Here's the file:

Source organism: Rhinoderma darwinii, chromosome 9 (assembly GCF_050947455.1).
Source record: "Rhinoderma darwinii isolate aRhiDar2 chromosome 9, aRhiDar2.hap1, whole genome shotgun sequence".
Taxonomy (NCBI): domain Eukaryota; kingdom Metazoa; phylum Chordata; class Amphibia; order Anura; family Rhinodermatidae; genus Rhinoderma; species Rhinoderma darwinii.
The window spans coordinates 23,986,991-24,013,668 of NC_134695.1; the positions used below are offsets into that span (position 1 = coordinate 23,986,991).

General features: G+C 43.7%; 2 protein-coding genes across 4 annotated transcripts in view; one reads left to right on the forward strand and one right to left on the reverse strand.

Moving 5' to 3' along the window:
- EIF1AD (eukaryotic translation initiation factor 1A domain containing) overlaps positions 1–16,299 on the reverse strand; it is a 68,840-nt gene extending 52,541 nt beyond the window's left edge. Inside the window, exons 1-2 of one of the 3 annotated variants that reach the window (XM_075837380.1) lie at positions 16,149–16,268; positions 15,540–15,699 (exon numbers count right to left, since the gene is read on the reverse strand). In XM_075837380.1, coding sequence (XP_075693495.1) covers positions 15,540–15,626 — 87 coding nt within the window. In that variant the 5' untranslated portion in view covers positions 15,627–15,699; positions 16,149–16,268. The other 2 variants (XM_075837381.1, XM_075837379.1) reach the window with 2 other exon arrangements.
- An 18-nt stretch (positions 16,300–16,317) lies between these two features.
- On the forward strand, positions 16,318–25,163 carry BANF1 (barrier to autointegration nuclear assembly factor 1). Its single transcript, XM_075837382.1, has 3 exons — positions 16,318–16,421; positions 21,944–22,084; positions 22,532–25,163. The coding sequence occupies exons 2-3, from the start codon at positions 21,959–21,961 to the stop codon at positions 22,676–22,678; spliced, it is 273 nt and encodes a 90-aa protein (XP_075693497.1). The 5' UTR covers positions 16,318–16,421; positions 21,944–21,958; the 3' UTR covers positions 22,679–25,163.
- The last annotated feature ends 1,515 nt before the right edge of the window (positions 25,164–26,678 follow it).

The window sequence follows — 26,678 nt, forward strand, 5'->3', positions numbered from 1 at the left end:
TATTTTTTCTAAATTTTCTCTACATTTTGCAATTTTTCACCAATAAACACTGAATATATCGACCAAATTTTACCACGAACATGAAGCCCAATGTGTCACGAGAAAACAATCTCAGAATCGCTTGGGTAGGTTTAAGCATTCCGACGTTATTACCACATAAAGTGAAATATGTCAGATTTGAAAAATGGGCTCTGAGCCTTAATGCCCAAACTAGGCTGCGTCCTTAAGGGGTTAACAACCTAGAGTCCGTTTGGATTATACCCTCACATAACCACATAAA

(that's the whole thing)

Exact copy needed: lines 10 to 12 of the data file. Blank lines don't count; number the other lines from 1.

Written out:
- The last annotated feature ends 1,515 nt before the right edge of the window (positions 25,164–26,678 follow it).

The window sequence follows — 26,678 nt, forward strand, 5'->3', positions numbered from 1 at the left end:
TATTTTTTCTAAATTTTCTCTACATTTTGCAATTTTTCACCAATAAACACTGAATATATCGACCAAATTTTACCACGAACATGAAGCCCAATGTGTCACGAGAAAACAATCTCAGAATCGCTTGGGTAGGTTTAAGCATTCCGACGTTATTACCACATAAAGTGAAATATGTCAGATTTGAAAAATGGGCTCTGAGCCTTAATGCCCAAACTAGGCTGCGTCCTTAAGGGGTTAACAACCTAGAGTCCGTTTGGATTATACCCTCACATAACCACATAAA